LLC Member Draw Bookkeeping Question

by Angie
(Brentwood CA)

LLC Member Draw

LLC Member Draw

The owner of the LLC Corp draws his salary from the "Member Draw" GL.

The type of GL shows as an "Equity- gets closed."
i just want to confirm this is correct.

I also was curious for regular payroll with employee's taxes etc...

The portion the company is responsible for is automatically being coded to "cost of sales" which doesn't seem correct to me.

We do not have Sales per say in our company, we are a Consulting firm. But this was confusing me. What is the correct "Type" of GL for this?

Thank you, I eagerly await your response.

A Lehr

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Aug 24, 2023
Member Draws For LLC
by: BB

Certainly, A Lehr! Let's dive into your questions:

LLC Corp Owner Salary & Member Draw:
For an LLC, member draws are typically recorded as a reduction in the member's equity account. They aren't treated as an expense on the company's income statement, so recording it under "Equity" is indeed correct.

Employer Payroll Taxes:
The portion of payroll taxes that the company is responsible for should generally be recorded as an expense, not under "cost of sales." Since you're a consulting firm and don't have traditional sales, it would be more appropriate to categorize this under a general expense account like "Payroll Tax Expense" or "Employer Payroll Taxes."

The actual type of General Ledger (GL) account would typically be an "Expense" account.

Here's a general overview of how these accounts might be structured:

Member Draw (Owner's Salary): Debit "Member Draw" (Equity Account) and Credit "Bank" (Asset Account).
Employer Payroll Taxes: Debit "Payroll Tax Expense" (Expense Account) and Credit "Bank" (Asset Account).

Feb 04, 2012
Employer Portion of Payroll Taxes
by: Dave

The employer portion of payroll taxes is an expense. Usually one can title the expense as Payroll tax expense. This can include employer portions of SSI and Medicare. You may or may not want to add another expense account for unemployment taxes as these are also considered a payroll expense. Since you can't have employees without paying all of these necessary evils (taxes).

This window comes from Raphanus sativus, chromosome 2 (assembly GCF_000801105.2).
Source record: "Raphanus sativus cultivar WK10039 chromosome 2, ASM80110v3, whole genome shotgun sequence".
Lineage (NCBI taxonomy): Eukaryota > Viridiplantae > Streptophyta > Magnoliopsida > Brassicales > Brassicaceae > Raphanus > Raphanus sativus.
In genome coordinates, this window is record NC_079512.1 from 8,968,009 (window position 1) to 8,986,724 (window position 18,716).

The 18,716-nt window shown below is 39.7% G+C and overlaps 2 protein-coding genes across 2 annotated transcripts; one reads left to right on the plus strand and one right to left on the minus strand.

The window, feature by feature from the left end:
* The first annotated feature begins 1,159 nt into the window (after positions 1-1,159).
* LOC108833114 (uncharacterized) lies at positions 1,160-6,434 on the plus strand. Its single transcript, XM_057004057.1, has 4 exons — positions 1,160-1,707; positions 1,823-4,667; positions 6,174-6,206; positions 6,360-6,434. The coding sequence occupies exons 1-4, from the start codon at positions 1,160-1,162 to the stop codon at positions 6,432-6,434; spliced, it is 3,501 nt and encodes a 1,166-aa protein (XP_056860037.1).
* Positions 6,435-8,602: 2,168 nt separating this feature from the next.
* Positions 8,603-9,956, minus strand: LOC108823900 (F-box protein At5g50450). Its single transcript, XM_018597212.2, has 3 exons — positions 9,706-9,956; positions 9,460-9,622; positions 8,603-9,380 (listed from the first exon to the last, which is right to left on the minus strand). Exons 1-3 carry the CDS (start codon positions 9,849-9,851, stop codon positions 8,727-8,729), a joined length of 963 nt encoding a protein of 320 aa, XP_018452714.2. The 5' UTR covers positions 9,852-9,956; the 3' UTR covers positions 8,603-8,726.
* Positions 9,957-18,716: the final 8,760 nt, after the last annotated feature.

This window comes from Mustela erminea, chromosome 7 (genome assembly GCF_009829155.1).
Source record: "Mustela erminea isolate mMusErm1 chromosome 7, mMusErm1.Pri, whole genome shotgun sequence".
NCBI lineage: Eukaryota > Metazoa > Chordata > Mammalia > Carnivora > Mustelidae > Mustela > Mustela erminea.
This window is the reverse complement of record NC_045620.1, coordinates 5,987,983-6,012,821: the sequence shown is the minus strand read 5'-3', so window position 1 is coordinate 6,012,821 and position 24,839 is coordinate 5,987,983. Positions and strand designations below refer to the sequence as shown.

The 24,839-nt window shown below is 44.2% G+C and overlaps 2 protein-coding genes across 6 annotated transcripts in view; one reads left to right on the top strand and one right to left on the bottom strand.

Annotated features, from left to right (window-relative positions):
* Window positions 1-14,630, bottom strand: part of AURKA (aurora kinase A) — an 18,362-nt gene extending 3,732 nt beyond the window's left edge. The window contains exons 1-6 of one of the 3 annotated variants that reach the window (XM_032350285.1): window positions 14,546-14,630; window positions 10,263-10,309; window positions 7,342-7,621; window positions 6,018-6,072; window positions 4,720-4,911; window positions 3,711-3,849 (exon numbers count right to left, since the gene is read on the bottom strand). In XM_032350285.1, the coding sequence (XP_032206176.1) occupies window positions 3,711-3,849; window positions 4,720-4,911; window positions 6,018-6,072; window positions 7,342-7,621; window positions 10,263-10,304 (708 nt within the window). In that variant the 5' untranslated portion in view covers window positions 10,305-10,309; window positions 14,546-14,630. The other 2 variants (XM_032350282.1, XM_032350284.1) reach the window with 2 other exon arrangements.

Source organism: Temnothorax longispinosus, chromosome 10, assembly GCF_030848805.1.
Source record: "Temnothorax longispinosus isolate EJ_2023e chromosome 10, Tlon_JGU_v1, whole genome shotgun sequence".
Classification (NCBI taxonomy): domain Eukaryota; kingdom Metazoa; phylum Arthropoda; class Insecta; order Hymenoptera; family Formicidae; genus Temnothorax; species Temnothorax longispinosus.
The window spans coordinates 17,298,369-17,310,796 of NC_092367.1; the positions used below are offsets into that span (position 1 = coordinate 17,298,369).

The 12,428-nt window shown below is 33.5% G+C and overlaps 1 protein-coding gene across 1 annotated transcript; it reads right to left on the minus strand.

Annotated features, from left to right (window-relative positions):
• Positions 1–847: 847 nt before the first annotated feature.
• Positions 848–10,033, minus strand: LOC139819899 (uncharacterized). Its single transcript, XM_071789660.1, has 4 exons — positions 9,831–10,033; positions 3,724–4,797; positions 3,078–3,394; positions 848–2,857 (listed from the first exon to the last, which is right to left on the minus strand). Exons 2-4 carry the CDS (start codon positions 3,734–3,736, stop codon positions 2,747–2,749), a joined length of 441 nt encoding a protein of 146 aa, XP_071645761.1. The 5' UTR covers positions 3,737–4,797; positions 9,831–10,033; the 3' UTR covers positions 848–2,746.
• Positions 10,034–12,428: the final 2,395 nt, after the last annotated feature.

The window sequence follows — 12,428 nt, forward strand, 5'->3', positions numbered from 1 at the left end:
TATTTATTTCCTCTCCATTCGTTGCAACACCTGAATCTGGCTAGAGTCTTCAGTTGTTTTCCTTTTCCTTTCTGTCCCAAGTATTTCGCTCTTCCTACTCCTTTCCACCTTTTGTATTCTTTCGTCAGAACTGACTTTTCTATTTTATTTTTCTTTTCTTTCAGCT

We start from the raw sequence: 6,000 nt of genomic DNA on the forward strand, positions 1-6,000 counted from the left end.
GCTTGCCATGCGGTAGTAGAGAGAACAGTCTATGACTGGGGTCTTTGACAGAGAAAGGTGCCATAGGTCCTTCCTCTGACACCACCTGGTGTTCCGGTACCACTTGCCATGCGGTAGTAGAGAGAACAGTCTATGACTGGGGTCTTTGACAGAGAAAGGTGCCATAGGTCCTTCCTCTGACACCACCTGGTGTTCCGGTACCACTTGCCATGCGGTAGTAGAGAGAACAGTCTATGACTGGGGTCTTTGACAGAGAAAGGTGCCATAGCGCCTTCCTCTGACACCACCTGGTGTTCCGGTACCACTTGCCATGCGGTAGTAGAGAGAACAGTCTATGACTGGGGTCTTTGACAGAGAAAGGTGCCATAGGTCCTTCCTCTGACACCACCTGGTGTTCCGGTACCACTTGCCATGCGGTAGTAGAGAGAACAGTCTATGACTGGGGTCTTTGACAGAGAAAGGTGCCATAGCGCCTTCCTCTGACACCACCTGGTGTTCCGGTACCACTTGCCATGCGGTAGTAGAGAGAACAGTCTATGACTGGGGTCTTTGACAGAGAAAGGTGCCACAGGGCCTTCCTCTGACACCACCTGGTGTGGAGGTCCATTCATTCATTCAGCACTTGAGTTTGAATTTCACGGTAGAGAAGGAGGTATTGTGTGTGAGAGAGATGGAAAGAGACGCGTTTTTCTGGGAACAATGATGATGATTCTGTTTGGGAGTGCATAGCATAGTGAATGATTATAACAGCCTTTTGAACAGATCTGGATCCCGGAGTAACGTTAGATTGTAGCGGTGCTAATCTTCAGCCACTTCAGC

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Single Member LLC

by Dave

Single Member LLC

Single Member LLC

I'm currently dealing with a challenging scenario with one of my clients and could use some guidance or suggestions on the best way to proceed. This particular client owns a business that was originally established as an LLC. Earlier in the year, he had planned to convert this LLC into an S-Corporation but ultimately decided against proceeding with the change.

Despite this, during the interim period when he was considering the conversion, he set himself up as an employee of his own business. This included drawing a regular salary with the appropriate taxes being withheld, a practice he continued until midway through the following year.

The predicament I find myself in is that I understand this is not permissible for a Schedule C filer, which is the category he falls under. I'm at a loss as to what should be done next in this situation.

One possible solution that I'm considering is to amend the 941's and state withholding forms that were previously filed to account for his personal payroll. Once this is done, the next step would be to wait for the refunds to be processed. However, I'm concerned about the potential red flags this might raise.

On the other hand, I'm wondering whether it would be more prudent to simply proceed with filing the W-2 and not take any additional action, considering that the taxes on his paycheck have already been paid in full.

I would greatly appreciate any opinions, insights or resources you might be able to provide to help me navigate this complex situation. Thank you in advance for your assistance.

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Jul 18, 2023
LLC Designation
by: BB

Your question pertains to a complex area of taxation that often requires professional advice, so it would be best to consult with a CPA or tax attorney for your client's specific situation. However, here are some general guidelines based on the information you provided.

First, you're correct that a Schedule C filer typically cannot be an employee of the business. Instead, they are considered self-employed, and their business income and expenses are reported on Schedule C of their personal income tax return.

If your client has been treating himself as an employee and drawing a regular paycheck with taxes taken out, you might need to adjust how these transactions are accounted for. Instead of treating the amounts as wages, you might need to classify them as owner's draws or distributions.

Amending the 941's and state withholding forms and waiting for refunds could be one solution, but it could indeed raise red flags with tax authorities due to the changes in reported wages. It might also create additional paperwork and administrative burden for your client.

Alternatively, if the client hasn't yet filed his personal tax return for the period in question, you might be able to handle the situation there. If the taxes have already been paid, it's likely that they can be credited against any self-employment tax or income tax due on the Schedule C. This approach could be less likely to raise red flags, since from the tax authorities' perspective, the taxes have been paid either way.

Regardless of the chosen path, it's crucial to ensure that your client understands the tax and legal implications of being a Schedule C filer versus an employee. Make sure to consult with a tax professional to navigate this tricky situation correctly.

Please note that tax laws can change, and the information I have provided is based on tax laws in the U.S. as of 2021.

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